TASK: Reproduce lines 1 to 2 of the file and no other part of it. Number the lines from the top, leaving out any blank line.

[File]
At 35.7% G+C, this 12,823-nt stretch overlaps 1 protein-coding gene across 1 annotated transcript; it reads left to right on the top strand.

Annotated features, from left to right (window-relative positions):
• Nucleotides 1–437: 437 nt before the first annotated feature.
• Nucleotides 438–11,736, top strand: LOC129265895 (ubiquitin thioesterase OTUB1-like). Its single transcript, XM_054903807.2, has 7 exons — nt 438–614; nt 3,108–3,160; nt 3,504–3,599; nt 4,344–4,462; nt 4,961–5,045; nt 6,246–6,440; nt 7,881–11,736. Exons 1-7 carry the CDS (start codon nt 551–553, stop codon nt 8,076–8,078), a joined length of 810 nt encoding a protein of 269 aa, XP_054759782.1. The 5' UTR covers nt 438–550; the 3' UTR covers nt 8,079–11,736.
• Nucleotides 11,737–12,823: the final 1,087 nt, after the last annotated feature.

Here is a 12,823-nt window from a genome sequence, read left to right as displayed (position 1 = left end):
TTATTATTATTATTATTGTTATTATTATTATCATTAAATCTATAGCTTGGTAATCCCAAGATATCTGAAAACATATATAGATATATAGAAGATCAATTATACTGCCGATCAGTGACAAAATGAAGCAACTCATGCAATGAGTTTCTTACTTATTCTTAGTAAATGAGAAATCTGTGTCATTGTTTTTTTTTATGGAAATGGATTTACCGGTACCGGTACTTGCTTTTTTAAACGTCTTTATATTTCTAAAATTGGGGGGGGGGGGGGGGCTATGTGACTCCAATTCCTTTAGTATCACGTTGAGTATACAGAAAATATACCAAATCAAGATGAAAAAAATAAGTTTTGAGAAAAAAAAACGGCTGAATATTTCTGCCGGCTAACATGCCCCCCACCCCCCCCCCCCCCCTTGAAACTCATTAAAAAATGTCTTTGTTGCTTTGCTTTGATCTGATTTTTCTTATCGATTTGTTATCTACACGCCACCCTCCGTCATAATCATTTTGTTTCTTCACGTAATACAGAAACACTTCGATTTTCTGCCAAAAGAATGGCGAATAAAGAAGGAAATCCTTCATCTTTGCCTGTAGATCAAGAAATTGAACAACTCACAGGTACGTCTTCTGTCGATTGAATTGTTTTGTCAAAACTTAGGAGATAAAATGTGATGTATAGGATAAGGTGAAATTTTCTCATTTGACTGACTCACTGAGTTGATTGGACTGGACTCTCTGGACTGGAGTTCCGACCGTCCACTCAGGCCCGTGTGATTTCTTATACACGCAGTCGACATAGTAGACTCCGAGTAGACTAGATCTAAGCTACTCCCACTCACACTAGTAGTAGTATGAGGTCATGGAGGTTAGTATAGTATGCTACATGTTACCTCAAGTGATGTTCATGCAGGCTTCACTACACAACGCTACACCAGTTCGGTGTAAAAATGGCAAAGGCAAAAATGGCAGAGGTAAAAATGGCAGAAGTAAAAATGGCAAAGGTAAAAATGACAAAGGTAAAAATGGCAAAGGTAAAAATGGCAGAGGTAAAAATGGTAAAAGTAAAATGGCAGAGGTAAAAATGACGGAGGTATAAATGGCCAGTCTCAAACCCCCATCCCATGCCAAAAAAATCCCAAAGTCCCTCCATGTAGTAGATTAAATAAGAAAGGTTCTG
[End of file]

At 35.7% G+C, this 12,823-nt stretch overlaps 1 protein-coding gene across 1 annotated transcript; it reads left to right on the top strand.

Annotated features, from left to right (window-relative positions):